Globe-Gazette from Mason City, Iowa on December 19, 1936 · Page 34
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Globe-Gazette from Mason City, Iowa · Page 34

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Mason City, Iowa
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Saturday, December 19, 1936
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Page 34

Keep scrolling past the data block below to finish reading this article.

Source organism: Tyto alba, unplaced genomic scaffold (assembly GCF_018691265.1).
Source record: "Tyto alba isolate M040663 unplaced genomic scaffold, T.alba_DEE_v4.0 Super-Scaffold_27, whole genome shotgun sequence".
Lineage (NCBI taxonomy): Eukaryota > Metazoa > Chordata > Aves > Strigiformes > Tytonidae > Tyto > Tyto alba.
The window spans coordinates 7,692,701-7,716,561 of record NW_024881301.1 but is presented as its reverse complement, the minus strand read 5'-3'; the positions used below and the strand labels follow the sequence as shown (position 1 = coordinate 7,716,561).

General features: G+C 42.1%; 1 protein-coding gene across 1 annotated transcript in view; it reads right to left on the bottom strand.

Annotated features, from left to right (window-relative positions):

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TWO MASON CITY GLOBE-GAZETTE, DECEMBER 19 • 1936 some measure of prestige for the central government. Demanded Reorganization. When Chang seized his superior in r. ,-uddcn coup d'etat at Si- anfu, capital of Shensi province, just a week ago he demanded reorganization of the government to include communist elements and immediate war against Japanese aggression. It was thought that Chiang, on his release, would go at once 10 Lsyang, Kenan Province, headquarters oi the punitive expedition, rather than to Nanking. The Nanking government learned that General Chiang had been supplied with comfortable quarters i;i a private residence since his capture and had been given every courtesy save freedom of movement. Authoritative details of the dramatic coup that brought about the gravest crisis in the history of the Chinese nationalist movement have just reached Nanking. Staying: at Lintunfr. The generalissimo had been staying at Lintung. a watering resort a few miles east of Sianfu, for some days before the historic Dec. 12. Only his staff and a small bodyguard were wi;h him at Litung while an almost equally small body, comprising the rest of. his j guard, remained at Sianfu. | Shortly before dawn on Dec. 12. | sounds of shooting in the army i barracks and nearby streets awakened Sianfu. | Chosen troops of Marshall Chang's army overpowered Chiang's followers in a sharp, brief attack. A strong detachment of The rebellious young marshal's soldiers hastened 10 the watering place, disarmed the ineager bodyguard snd brought the generalissimo and his brief staff back to Sianfu. province to Gen. Chiang Ting- Wen. It was this imminent change that \vas thought to have forced the former Manchurian war lord's hand. The Domei (Japanese) agency reported in a dispatch from Peip- ing that Chiang had refused to open hostilities on Japan and for the reason Chang acted. Quote Chans Telegram. Domei quoted a telegram Chang sent to General Yen at Taiyuanfu: "I proposed to the generalissimo he rectify past errors and send troops northward against Japan. As I was unable to obtain his consent thereto 1 was obliged to detain him at Sianfu to enable him to make up his mind. "In taking. this action I was motivated only by a desire to serve the country. "I further proposed the cessation of hostilities against fellow countrymen and reorganization of the national government in cooperation with communists and in alliance with Russia." The Domei report said Marshal Chang and his chief lieutenant, Gen. Yang Chu-Cheng, aUegedly had announced the formation of an independent regime at Sianfu called "the northwest military affairs commission." Local Churches THE GOLDEN TEXT: Luke 2: 14—"Glory to God in the highest, and on earth peace among men in whom he is well pleased." Few Soldiers Killed. Only a few soldiers were killed in the execution of the plot which was completed before daybreak. Quiet quickly was restored in Sianfu and the life of the city \vcnt peacei'ully on. The generalissimo was understood to have been at Sianfu personally to supervise the transfer of Mnrshal Chang's duties iis pacification corr.missioner for Shcnsi For Christmas 7 REQUIREMENTS OF LAW STATED Social Security Board at Washington Gives Iowa Bill Needs. IRONING TIME ""YOURSELF SPEED IRONER Thi» "Mil oil" caK ii*»t cover avail, able — olltrinq conrinifnt labl* tpnc* wh»n Iron• r in nol In UM. W in m i:onira day make you eroM and irritable, when you can til down and quickly do all your ironing in perfect com'ort with a new THOR boner. You'll be ornaied Yyji eaiy it ii— why the Tory first time you try it. you can do all your flat wnrk—and then it \i to simple to leara io iron ruffled cur- lains, shirts, dresser, etc. Let us lend out c THOR Ironer for your next ironing day — there is no obligation to buy—wo merely want to «how you what a cjreol time and labor icver it really a — cutting your iron- Ing day to a lew pleasant hours. B-4-U-BUY— SEE THE Gentle Hand Washer STUELAND ELECTRIC CO. 221 N. Federal Phone 1230 WASHINGTON. (#>} — Federal social security boaro! officials Saturday outlined seven requirements an Iowa unemployment insurance act must meet to receive their approval and obtain for the state a claim of an estimated S3.000,000 in tax collections. The requirements, as outlined by the officials, were: 1. Methods of administration I that the board finds "reasonably j calculated to insure full payment I of unemployment compensation j when due." I 2. Payment of compensation I solely through public employment I offices or such othe.- agencies as i the board may approve. ! 3. An opportunity for a fair 1 hearing for all those whose claims : for compensation arc denied. I Payment to Treasury. \ 4. Immediate payment to the • federal treasury of all money re-,. I ccived in the unemployment fund • of the state. | -5. Expenditure of all money re- i Quisitioned by the state from the i federal fund in the payment of i unemployment compensation exclusive of administration expenses. 6. Making reports such as the board may require. 7. Making- available, upon request, to any federal work relief agency the name, address and employment status of each person receiving unemployment insurance. A compilation of information by the board said these were the only requirements the special session of the Iowa legislature must write into its unemployment insurance i aA to obtain federal approval. The i legislature itself, the board said j mav determine other provisions. Matters of Policy. i Matters of policy left to the j states include the amount of cov- i erage to be provided and whether j pooled funds or individual em- I plover accounts will be set up. ] Under the reserve account plan, I the state credits each employer's ! contributions to a separate account and benefits are paid from this account to his former em- ployes only. I Under the pooled fund plan, all I contributions are pooled into a single undivided fund from whjch benefits are paid to. eligible em- ployes, irrespective of their former employes. The state plan also may provide merit ratings of employers or industries contributing to. a pooled plan. The Iowa legislature may decide the rate of benefits, maxi! mum duration and ratio of weeks of benefit to weeks of cmploy- I ment. I Gratified With Decision. Apparently gratified w'th Iowa's decision to push a state unemployment insurance 1 a w through ?. special legislative session, the sociai security board offered the state its co-operation while keeping a "hands off" policy as to the actual legislation. The board explained its assistance would embrace the offer of drafts of approved bills and "any legal advice" Iowa officials might seek. Approval of an Iowa act before Jan. 1 would make the state eligible to receive 90 per cent of the taxation that employers have paid under the social security act since the first of last January. Christmas Services Will Be Held Sunday at Olivet-Zion Church Christmas services will be held at the Olivet-Zion M. E. church Sunday as follows: The combined senior and young people's choirs under direction of Mrs. Leon H. Woodward, will present a program at 11 a. m. In the evening at 7:15 a large chorus of men will give a program of Christmas carols and other sacred selection. J. M. Stokes, E. A. Flat-up and Carl Buehler compose the committee in charge of arrangements. The children's classes, meeting in the basement, will have a party Wednesday at 2 p. m., under the direction of Mrs. R. H. Rosemeyer and teachers in that department. On Christmas eve the young people will stage the play, "Mimi Lights the Christmas Candle." BAPTIST First—Where State crosses Pennsylvania avenue. 9:45 a. m. Church school meets with classes for all. You are welcome. 10:50 a. m. Christmas Sunday worship. Prelude: "A Christmas Pastorale" Mathews. Call to Worship. Invocation, Model Prayer. Gloria. Hymn: "O Come All Ye Faithful." Luke 2: 1-20. Moments of meditation. Prayer by pastor. Anthem: "A Joyous Christmas," Gevart, Offertory, "Silent Night" arranged by Kohlman. Special Annual Unified Missionary offering today. Presentation of offering. Doxology. Sermon. "No Room for Them." Hymn, "There's a'Song in the Air," Benediction. Postlude. "Adoration," from "The Holy City." Gaul. Mrs. Roy Servison, organist, and Mrs. Earl E. Gary, choir director. Motion pictures of the worshippers will be taken for preservation. 5 p. m. Sunday school Christmas program, arranged by Mr. and Mrs. Earl Gary and directed by Mrs. Forest Jacobs. Bring your White Gifts to the King for the Christmas baskets Monday. W. W. G. party at the parsonage. Tuesday evening Booster class party at the parsonage. Wednesday, 2 p. m. Christmas baskets to be packed at the church. 7:30 p. m. Prayer meeting. Subject: "What Christmas Means to Me." Thursday evening the HI-BY Carollers will visit the shut-ins.—J. Lee Lewis, pastor. CATHOLIC St. Joseph's—Masses at 6:30, 8, 9:15 and 10:30 a. m. The Rt. Rev. P. S. O'Connor, pastor; the Rev. Francis J. McEnany and the Rev. Carl Kurt, assistants. Holy Family — Second street northwest. Sunday masses at 7, 8, 9:15 and 10:30 a. m.—The Rev. R. P. Murphy; the Rev. A. J. Bohrer and the Rev. William Mullen, assistants. Lehigh Catholic Chapel—Service every Sunday at 9 a. m. Confessions before mass. Catechism, 15 minutes after mass.—The Rev. A. J. Bohrer. CHRISTIAN SCIENCE First Church of Christ, Scientist—Washington and Third street, Northwest. Suntiay service. 11 a. m. Subject, "God The Preserver of Man." Sunday school, 9:45 a. m. Wednesday evening testimonial meeting, 7:45 p. m. Reading room, east end of church. Week days, 11 a. m, to 5 p. m. CHURCH OF CHRIST First—Fourth street and Adams avenue Northwest Special Christmas services. Bible school, 9 30. Slide reproductions of great paintings of nativity scenes will be shown to primary department. Christmas observance in special services in all departments. Morning worship 10:45. Communion service. Anthem "Today There Is Ringing," Christiansen. Sermon, "Hail to the People's King." Vesper service 4:00 p. m. Pageant "A Christmas Story." written and directed by Mrs. D. L. Kratz. White gift offering for local relief and church supported charities. 6 p. m. Christian Endeavor societies. Young People's society will have lunch and Christmas party. There will be no Sunday evening service of the church.—D. L. Kratz, pastor. Miriam Marston, organist. J. J. Fitzgerald, choir director. CONGREGATIONAL First—Special music and extra features at the morning session with a dramatic "adoration" service by the Sunday school and church combined at the evening hour. Sunday school at 9:30 a. m. will be marked by departmental observances of the season. Beginners', primary and Junior-senior departments will each have programs and services fitting for the age. At the morning hour of worship, 10:45 o'clock, extra music for the season will be given by the choir, with additional talent. "Hail the Virgin Son" with violin obbligato by Mrs. H. E. Hardy, piano, Mrs. Earl Dean and Mrs. Stinehart at the organ, will be sung by the choir. Also the ancient carol, "Shepherds, Now Go We." with flute obbligato by Bob Major. "Cantique, Noel" will also be sung, with Earl Dean talcing the solo. The evening service at 7:30 o'clock will center around the Christmas mystery play for children by Esther Willard Bates, "The Christmas Flowers." This play presents the underlying significance of the Christmas season. The adult choir will assist the junior choir of 40 voices. Open to public. EPISCOPAL St. John's First—Pennsylvania avenue. Holy communion at 8 and 11 a. m. Church school, 10 o'clock. Young people's fellowship, 6:30 p m. At which time a play, "Glorified Vision." under the direction of Mrs. Richard Baxter, will be presented. EVANGELICAL Grace—Adams avenue ?nd Fourteenth street northwest. Sunday school at 9:45 a. m. Morning worship at 11 o'clock. The Christmas season will be observed in both sermon and song. Sunday evening, 7:30 o'clock, a one act Christmas play, "The Family Beautiful." There will be special songs and readings. A fine program is promised. The regular Christmas program will be given Thursday evening, Dec. 24.—Raymon Ferguson, minister. I. O. O. F. HOME Sunday school at 2 p. m. Worship service at 3 o'clock,—Rayman Ferguson, chaplain. LUTHERAN Bethlehem — Between Fourth and Fifth streets on North Delaware -avenue.—9 a. m., graded Sunday school and Bible classes. 10 a. in., English service. 11 a. rn., German service. The pastor will preach on "Christian Humility," Is. 57, 14-15. The choir will sint; "Joy to the World." At 2 p. m. the children will practice their Christmas service. Monday evening at 7 will be the iinal rehearsal of the Christmas eve service by the children and choir. On Christmas eve the . candlelight service, "Everywhere • Christmas", will be held by the children assisted by the choir. This service begins at 7:30. On Christmas day English service at 10 a. m. and German service at 11 a. m. The pastor, will preach on "I Am Come That They Might Have the More Abundant Life." John 10, .10. The choir will sing "Sing, Sing, Oh Ye Heavens."—C. A. Hinz, pastor. Central — Where East State street crosses Connecticut avenue. —The fourth 'Sunday in Advent Sunday, 9:45 a. m., the church school. Sunday, 11 a. m., divine worship, the sermon theme, "The Prince of Peace." Prelude, "Hark! The Herald Angels Sing," Mendelssohn; anthem, "The Birthday of the King," Neidlinger; offer- lory, "Nazareth," Gounod; postlude,'"March of the Magi," Ashford. Sunday, 3 p. m., the Christmas pageant rehearsal. Sunday, i 7:30 p. m., the church school Christmas service with pageant, "The Sign of Peace." Monday, 4:30 p. m., the confirmation class presentation. Wednesday, 8 p. m., the church choir. Thursday, 11 p. m., Christmas candlelight service. Sunday, Dec.'27, 11 a. m., the sacrament of the Holy Communion. —Walter H. Kampen, pastor. Immanucl — Corner Fifth and Jersey southeast—Sunday school at 9:30 a. m. Holy communion at 10:30 a. m. Communion address, "I Have Waited for Thy Salvation." Anthem by the choir, "Come to My Heart." Rehearsal of children's Christmas program at 2 o'clock. Carol service at 7:30, given by the Luther league. Marion Gustafson, leader. Christmas morning service at 6 o'clock. Anthems by the church choir and j double quartet. Sermon, "Let Us Now Go Even Unto Jerusalem," The children's programs will be given Sunday after Christmas at 4 o'clock—B. T. Erholm, pastor. Our Savior's—2502 South Jefferson avenue.—Morning worship at 9 a. m. Sermon theme, "Christ Is the Light of the World." Text, John, 8-12. Sunday school, 10 a. m. Festive service Friday (Christmas day) 9 a. m. Christmas program by Sunday school Friday (Christmas day), afternoon.—J, A. Urnes, pastor. ... St. James—502 Sixth street southeast Sunday school at 9 a. m. Helmer Kapplinger, superin- dent. Ella Woisnak, secretary and treasurer. American services at 10 a. m. Theme, "Salvation Through Christ." German services at 11 a. m. Same theme. Children will practice at 2 p. m. Senior league meets at 7 p. m. Mrs. J, J. Hawthorne, speaker. Junior league and friends invited. Bible verse on any prophecy on the birth of Christ. Children's Christmas program will be given Wednesday and Thursday at 7:45 p. m. On Christmas day English services at 10 a. m. German services with holy communion at 11 a. m. The senior choir will sing at both services, "The First ChiHst- mas Morn." by E. Newton. Theme for English sermon: "The Message of Christinas," and for German sermon, "Jesus Emmanuel." If you do not have your 1937 envelopes, get them tomorrow; also bring your "Christmas money."— Oswald E. G. Mall, pastor. Trinity—508 South Pennsylvania avenue. Early service at 8:45 a. m. Prelude, Miss Maxine Carman. Solo, Mrs. D. Bushgens. Sermon. "A Faithful Witness," John 5, 31-39. Sunday school and Christmas rehearsal at 9:45 a. m. J. C. Odden, superintendent. Morning service at 10:45 o'clock. Christmas sermon. Theme, "A Little Child Shall Lead." The combined senior and young people's choirs under the direction of Mrs. Leon H. Woodward will render Christmas selections. 6:45 p. m., the young people's society will discuss the topic, "Christmas Around the World." 7:15 p. m., a large chorus of men will give a program of Christmas carols and other sacred numbers. Wednesday, 2 p. m., Christmas party for the classes which meet in the basement. Thursday, 7:30 p. m., Christmas play, "Mimi Lights the Christmas Candle." Union Memorial — 610 Fourth street northeast. Sunday school, 9:45 a. m. Mrs. Carrie N. Heeler, superintendent. Morning worship, 11 o'clock: Theme, "The Noblest Birth," Evening worship, 7:45 o'clock. The senior choir will present a Christmas cantata. Midweek services Monday, 3 p. m. Christmas program rehearsal at the church. Wednesday night, prayer meeting. Thursday night, 7:45, Sunday school Christmas program. Friday morning at 5 o'clock, Christmas sermonette by pastor, also a waffle breakfast in the dining room.—S. H. Johnson, minister. PRESBYTERIAN 1 First—Washington and Ninth street northwest. 9:45 a. m., the Sunday church school. General superintendent, Fred W. Vorhies. Two new classes, for young people of junior college age, and for the younger married people. 11 a. m., the morning worship. Special Christmas service with the annual manger service in which the congregation bring their gifts to the altar. Christmas music by a mixed quartet. The sermon will be preached by the new minister, the Rev. Roy Peyton. Theme: •The Star of Bethlehem." At 4:30 p. m., the ninth annual candlelight vesper service of the Presbyterian Young People. Presiding will oe Arthur Fishbeck, A young peo- ople's choir will sing, and special music will be given by the Misses Lois Wilson, Helen Fishbeck, Barbara Scott, Mrs. Roy Peyton, fola Holcomb, Janet Pierce, Don Poppin and Harold Johnson. The minister will give the vesper meditation. The president of the older young people is Miss Ollie Easley, and Arthur Fischbeck heads the high school group. The Christmas program of the Sunday school will be held at 7:30 on Wednesday night, Dec. 23, in the sanctuary. Further announcement of this service will be made early in the week.—Roy W. Peyton, minister. East Side Maple drive. Presbyterian—1056 Sunday school at 10 Prelude, Sermon, Mrs, J. O, Gilbertson. 'A Faithful Witness," John 5, 31-39. Anthem, "Bohemi- ian Christmas Carols," Reidel choir. Sunday school Christmas service grades 1-IV at 4 p. m. Luther league "Fireside houl'" and Christmas service at 5:30 p. m. Sunday .school Christmas service, upper grades ;-.t 7:30 p. m. Adult class for baptism and confirmation, Monday at 7:30 p. m. Choir rehearsal. Tuesday and Wednesday at 7:30 p. m. Midnight Christmas eve service, Thursday 11-12 o'clock. Christmas day •, service, Friday at 10 a. m. Confirmation classes Saturday at 8:30 a. m. — Oliver L. N. Wigdahl, pastor; Thomas T. Boe, assistant pastor. Trinity Chapel — 1615 North Delaware avenue. Sunday school at 9 a. m. Mrs. W. Parsons, superintendent. Morning service at 9:45 o'clock. Sermon. "The Licrlit and the Lamp," John. 5. 31-39. Sunday school Christmas eve service Thursday at 7:30 o'clock. —Oliver L. N. Wi?dahl, pastor; Thomas T. Boe, assistant pastor. METHODIST . First—124 North ' Washington avenue. 9:30, church school. 9:110, church of youth. 10:45, morning worship. Sermon theme, "The Saviour of His People." Special music, "Pastoral Symphony," Handel. "Hark, Hark My Soul," Shelley (chorus). "Gesu Bambino," Peitro Yon (Mary Jean Crowell), "And the Glory of the Lord," (Messiah) Handel. 5, Christmas musicale.—Clarence E. Flynn, minister. Free—Sunday school, 10, Mrs. Gertrude Kappelman. Morning worship, 11. Subject, "A World Wide Christ." Y. P. M. S. 7:30. Marwood Spencer, president. Class meeting, 7:30. Mrs. Harrison Bailey, leader. Evening service, subject to be announced. A detailed Christmas program will be given by the Sunday school Thursday evening, Dec. 24. Christmas treats will be given the children.—Lawrence -R. CartwriglH, minister. Olivct-Zion —9:45 a. m., church school, ,C. K.. Kinney and Carl Grupp, superintendents. 11 a. m., a. m. Roy Harnick, superintendent. Church, 11 a. m. Frank Sheffler. speaker. Christmas program at 7:30 p. m. MISCELLANEOUS Alliance Gospel tabernacle, 616 Delaware avenue northeast. "God's Response to a World in Distress" will be the topic of the Sunday morning sermon. The subject of the evening will be "The Gift of God." The place of the Ladies' I Missionary meeting will be an- j nounced Sunday. Christmas eve • the Sunday school will present a ! program of songs and recitations. ] —P. E. Freligh. pastor. > Good Will Mission—1631 North Monroe avenue. Sunday school at 2. The revival meeting closes with the Sunday services at 3, and at 6. Miss Florence Hilborne speaking in Spanish. Christmas festival Wednesday, Dec. 23, commencing at 10:30. Miss Hilborne will give the Christmas story with the feltogram, in English in the forenoon. It is expected that the Rev. Garnet Offenhauser from Glenville, will also give a Christmas message. The Rev. and Mrs. Cartwright of Mason City, and the Rev. and Mrs. George Wiegan of Plymouth, will give messages in song. Dinner will be served at noon. In the afternoon the services will be in Spanish.—Ida O. Helgen. Jchovalis Witnesses—Will moet Sunday for study at 621 Fourth street southwest at 3 p. m. Salvation Army—226 South Federal avenue. Sunday school. 10 a. m. Holiness meeting, 11 a. m. Sunday school outpost, 2:30 p. m. Young people's legion, 6:30 p. m. Salvation meeting, 8 p. m. The Rev. Charles Yotter will bring the message at 8 p. m. Officers in charge, Adjt. K. Davis and Capt Ella Stacy. TRINITY CHURCH GIVING PROGRAM Juniors at 4 P. M. and Seniors at 7:30 P. M. Sunday Evening. The Trinity Lutheran congregation announces programs for juniors and seniors at the church Sunday. The junior program at 4 o'clock is as follows: Processional, "Come Hither Ye Faithful," the Christmas gospel and prayer, the Rev. O. L. N: Wigdahl; welcome, "Christinas Day," Miss Pierce class: recitation, Myrna Fosse and Mrs. Wigdahl class; recitation, "Room for Jesus," | second grade* song. Miss Jenson ' and Mrs. Quenrud class; recitation, "The Heart of Christmas,'' fourth grade; sor.g, Miss Hplmlund and Mrs. Rholl class; recitation, "God Rest You," Mrs. Holland class; Ten Prophecies, Vera Herskind class; recitation, "Jesus Is Bern," Darlene Rodberg; piano solo. "Christmas Day," Renee Reid; recitation, "Everywhere Christmas Tonight;" recitation, "A Christmas Legend," Vivian Zack; xylophone solo. Phyllis McClelland. The Christmas Story—Reading, Richard Garms; song, "All My Heart This Night Rejoice s:" herald; Olin Storvick; song, "O Little Town of Bethlehem," Sunday school herald; song, "Away in a Manger," Kindergarten herald: recitation, "Three Shepherds, Carroll Eliason, Stanley Johnson, Emil Johansen; song, "While Shepherds Watched Their Flocks," junior choir, Mrs. Wigdahl, director; song, "We Three Kings," Allan Loterbaur; wise men: Richard Garms, Donald Johnson, Donald Svendal: song, "Silent Night, Holy Night." fifth grade: offering, "We Give Thee But Thine Own;" song, "Joy to the World," led by the Sunday school. The senior program at 7:30 o'clock is as follows: Processional, "Hark the Herald Angels Sin_g," Concordia 136, all singing; scripture reading and prayer, Superintendent Odden; poem, "Christmas Day—For Whom?" Miss Wik; song, "Silent Night" in German, Norwegian, English: reading, "Rays of • Hope—God's Promise," watchman: David Gilbertson, prophets, Rollo Pencook, Ervtn Hoveland, Cleon Michael; song, "Speak Oh God," Sunday school; herald, Wallace Kirsch: Joseph, Bob Quenrud; song, "Under the Stars," Miss Scram, Miss Lysne; the shepherds, Richard Hetland, Charles Spillet, Vern Quisling, Edwin Kotz; song, "Come and Worship," Sunday school; the angel: Loretta' Holman; song, "Glory to God," Sunday school: song, "It Came Upon the Midnight Clear;" the wisemen, Harrison Hedgecock. Frank Hedgecock, Walter Hoveland; song, "As With Gladness Men of Old," Herod, Kieth Loter- baur; page, Vern on Kimball; priest. John Holm'an; song, "Oh Little Toxvn of Bethlehem," by all; "Lullaby," junior choir: "What- e'er the Gift May Be;" Prayer. Betty Lou Rholl: song, "Joy to the World the Lord Is Come, Let Earth Receive Her King!" AUNT HET By Robert Guillen "Amy is modern in some ways, but she's the only woman I know that still uses her apron as a handkerchief and towel and dust cloth. 7 ' Kraschel Not Opposed to Repeal of $2 Tax j at SpeciaJ Session (Iowa Daily Press Bureau) DES MOINES—Governor-elect Nels G. Kraschel Saturday said he would have no objection if the special .session of the legislature considered an act to repeal the $2 old age pension head tax. Kraschel's statement followed reports current here that a measure would be introduced to wipe the head tax off the books before Jan, 1 so that lowans would not be required to pay the $2 levy in 1937. When questioned old age pension officials explained that the tax is due Jan.'l and that any action taken by the legislature in regular session next month could not remove the levy from the statutes until 1938. TWO STORIES ON HfOLZ'S SLAYING I Convict Says Thompson Framed While Paiiner Says Not. DES MOINES, (JP)— Two conflicting stories, one of which might save Tony Thompson, former St. Louis, Mo., factory worker from death on the gallows, were reported to Gov. Clyde L. Herring Saturday. It was up to the governor whether to accept the murder "confession" of Eddie Tallent, life torm prisoner, as genuine, ov believe Paul Hake who said "F.ddie is just telling this new story to try and save Tony." Tallent, a prisoner at Fort Madison, said that it was he and Hake who killed Martin Wolz, Louisa county farmer, in a torture robbery three years ago. Tallent said "we framed Tony because he caught us stealing soap and shoe polish from the factory and discharged us." At the Anamosa reformatory where he is serving a life sentence for his part in the murder, Hake denied Tallent's story. He told Warden W. H. Frazer: "Before I was transferred here from the penitentiary at Fort Madison I used to see Eddie now and then in the prison yard. He came to me once there and asked me to change my story but I wouldn't do it. I'd do anything to help Tony, but I won't change what 1 testified at his trial because I told the'truth." Governor Herring said he would investigate Tallent's confession before setting a date for Thompson's execution or considering possible clemency. Answers TO QUESTIONS ON PAGE 1 Judge Laird Binds Man to Grand Jury Police Judge Morris E. Laird bound Ross Hubbard, Mason City, to the next term of the district court grand jury after a hearing late Friday on a charge of operating a .motor vehicle while intoxicated. Leo Cordle, also of 1. Archbishop of Canterbury. 2. President of Cuba. 3. Life in prison. 4. Rosa Ponselle. 5. Chiang Kai-Shek. 6. Brazil and Argentina. 7. Wisconsin. 8. Achille Ratti. 9. Finland. 10. She hanged herself in jail. Moson City, wus sentenced to serve 30 days in the county jail for stealing a storage battery from Wolf's junk yard. BAPTIST SCHOOL PLANS PROGRAM To Be Given Sunday Afternoon at 5 O'clock at Church. The following program will be given by the Sunday school of the First Baptist church Sunday afternoon at 5 o'clock: Prelude, opening prayer, pastor: beginner's department, in charge of Miss Agnes Compton: primary department, in charge of Mrs. Carol Starr; junior department in '•harge of Mrs." L. T. Hawkins. "Bethlehem," a pageant with carols; "Tell Me the Story of Jesus," choir; the Christmas story. Mrs. Forest Jacobs: duet Mrs. Xoger Kirk and Mrs. C. A. Mickelson. "It came Upon the Midnight Clear," choir, with solo by Ruth Dougall. "While shepherd's watched their flocks." choir. Shepherds, Sam Ervin, Dick Carter and others. Angels: Marvel MacFarlin, Ruth Avery. Bernice Bray, Florence Schwartz and others. "Hark: the Herald Angels Sing," and "O Little Town of Bethlehem," quartet consisting of Edward Duke, Maude Wilson, Tressa MacFarlin and Harold Ashley; announcements and offering: "Silent Night." Wise Men, Earl Flad- r.ess, W. Carter and Roy Tipton; "O Come All Ye Faithful," choir: "Joy to the World," congregation standing, and benediction. COUNTYPJHSOH WARDEN FIRED Two Aides Also Dismissed After Election Massacre Lifer Escapes. 1 POTTSV1LLE, Pa., i/Pi—County i Prison Warden Herbert Gosslin j and two aides were dismissed Sat- j urday for "gross negligence" because of the escape of Joseph Bruno, serving a Jife term for the Kelayres election eve massacre. Deputy Warden Robert Walker and Prison Guard Irving, with whom Bruno went to a dentist's office just before his escape Friday, also were dismissed by the county commissioners. They offered" $1,000 reward for the capture of the life termer, and named Edward Houser, deputy warden, as acting warden. Earlier five kinsmen of Bruno were ordered removed from the Schuylkill county jail to the Eastern State penitentiary at Philadelphia. Presided at Trials. Removal was ordered after a i telephone conversation between j Judge Benjamin R. Jones of Lui zcrnc county, who presided at the ' Bruno trials, and Attorney General Charles J. Margiotti. who came to Pottsville to investigate Joseph Bruno's fiight. The kin.smen, tu! of whom were convicted with Br;^no in the Kelayres "massacre" in 1934, are: Joseph's brother, Philip: his sons, James and Alfred; Arthur, son of Philip Bruno, and Anthony Orlando, a nephew nf Joseph and Philip. Philip is serving a. life sentence. Alfred and James Bruno and Orlando are serving 10 to 20 years. Well Planned. Margiotti said the escape "'was accomplished through a well planned conspiracy of certain public officials and others." Bruno, former republican leader, nnd a form Schuylk:!! county detective, was convicted on each of three charges of. murder in the Kelayres "massacer" in which five democratic paraders were slain. His brother Phillip also received a life term and four other kinsmen were sentenced to prison for shorter periods. 30 Slot Machines 'Are Taken in Raids in Plymouth County LE MARS, (XP)—Raiding every Plymouth county town but three, raiding parties led by County Attorney E. P. Murray seized 30 slot machines. Twenty-six men, deputized by Justice C. E. Clarke of Le Mars, participated in the raids. j The only towns nnt visited were Remsen, Le Mars and Akron. The machines were turned over to Sheriff E. R. Rippey, who said the money taken from them will be put into the school fund. M,E, CHURCH TO GIVE MUSICALE' Program to Be Presented Sunday Afternoon at 5 O'clock. The two choirs of the church will give a Christmas musicale at 5 o'clock Sunday under the direction of Mrs. Bertha Patchen. director of music and organist of the church. She will be assisted by Miss Marian Van Ness, harpist, and Gail Elder James, reader. The following program will be given: Christmas Carols Organ Evening Prayer Chorus Glory to God in the Highest .. Pergolesi Chorus Silent Night, Holy Night ... Gruber-Wetzel Chorus with Echo choir Calm on the Listening Ear of Night Barker Marguerite Leutenegger and Women's chorus Reading, The Least of These— Adaptation from Tolstoi's story. "Where Love Is There God Is Also"—Gail Elder James Communion in G Batiste Marian Van Ness, harp Mrs. Patchen, organ Carol of the Russian Children arr. by Gaul Quartet He Shall Feed His Flock Handel-Kountz Girls' choir The Birthday of the King Neidlinger Junior choir and chorus From Galilee a Mother Came . O'Hara Mrs. Mau'dsley and chorus Choral Benediction Chorus Members of chorus are: Soprano—Mrs. C. G. Maudsley, Mrs. L. C. Posz. Marie 'Glushyn, Mrs. Irmal Irving, Maxine Walters, Esther Storer. Jean Pardun, Faythe Nolterieke, Elinor Van Sise, Lela Mosher and Mrs. L. H. Mohr. Alto—Marguerite Leutenegger. Mrs. Paul Loomis, Mrs. Grover Kirby, Marian George, Mildred Van Every, Jean Schoby. Alice Sheffler, Jean Barclay, Winifred Storer, Mrs. Ronald McDowell, Ruth Smith and Dorothy Evans. Tenor.—Milton Dalvey, Galen Gooder, Paul Youngdale, Russell Bistline, Raymond LaGasse, G. H. Kiester and L. H. Mohr. Bass — R. E. Nyquist, Paul Foote, Clinton Diercks, Stratton Shannon and A, E. Hill. PAGEANT TO BE GIVEN SUNDAY "A Christmas Story" Will Be Presented at Church of Christ. A pageant entitled "A Christmas Story," written and directed by Mrs. D. L. Kratz. will be presented at a Vesper service at 4 p. m. Sunday afternoon at the Church of Christ. The pageant is sponsored by the Bible school whose superintendent is W. S.. Kollman. A feature on the program will be the white gift service in which each member of the audience brings forward and lays before the Christ child a white wrapped gift. Money donations will be used for church supported orphanages. Food and clothing will also be brought for distribution in homes of needy families in Mason City.j The theme c-f the family deals with the confusion in the Any- man home as the rush of preparing for Christmas and the worry about gifts leaves little of the true spirit of Christ in the hearts of those preparing to observe the Christmas holiday. Father Any- man calls a halt for a brief reference to the backgrounds from which Christmas originated. The familiar scenes are presented of the shepherds and angels, the wise men and finally the manger scene and the holy family. Christmas carols accompanying the scenes are sung by the church choir directed by Mrs. J. J. Fitzgerald. The cast of the pageant is as follows: Mr. A n y m a n, Ivan Barnes: Mrs. Anyman, Mrs. James Odle: John Anyman, Raleigh Birch, Jr.: Susan Anyman, Marlys Brown: Mary, the mother of Jesus, Dorothy O'Hearn; Joseph, Stanley Haynes, Jr.; shepherds, Robert Ditzler, John Robertson, Roger Pedelty, Wayne Hicks; the wise men. James Odle, Karl Johannsen, Roger Orr: the angels, Ruth Ann Sanders. Eleanor Leaman, Ardis Mathiason, Dorothy- Arnold, Violet Lamb, Phyllis Kratz. Committees in charge of the pageant and its arrangements are: Production. Mrs. Letha O'Hearn, Miss Maud Robison and Mrs. D. L. Kratz: properties and makeup. Mrs. W. H. Boyd, Mrs. R. J. Longlce and S. L. Haynes; lighting. Charles Borman. Al Zack; decorations, Al Zack. N. E.; Straw, Mr. and Mrs. E. J. Koser, Mr. and Mrs. Kenneth Roth. , The annual Christmas treats will be given at the Bible school service Sunday morning at 9:30. Frank Seeley, Delmar Gilbert and the primary teachers are in charge of the preparation of the packages. No Indictments in Robles Kidnaping TUCSON, Ariz.. (.•?) — Federal grand jurors investigating the June Robles kidnaping of 1934 reported to Federal Judge Albert M. Sames Friday "we do not feel the facts disclosed by the evidence are sufficient to warrant the indictment of any person or persons."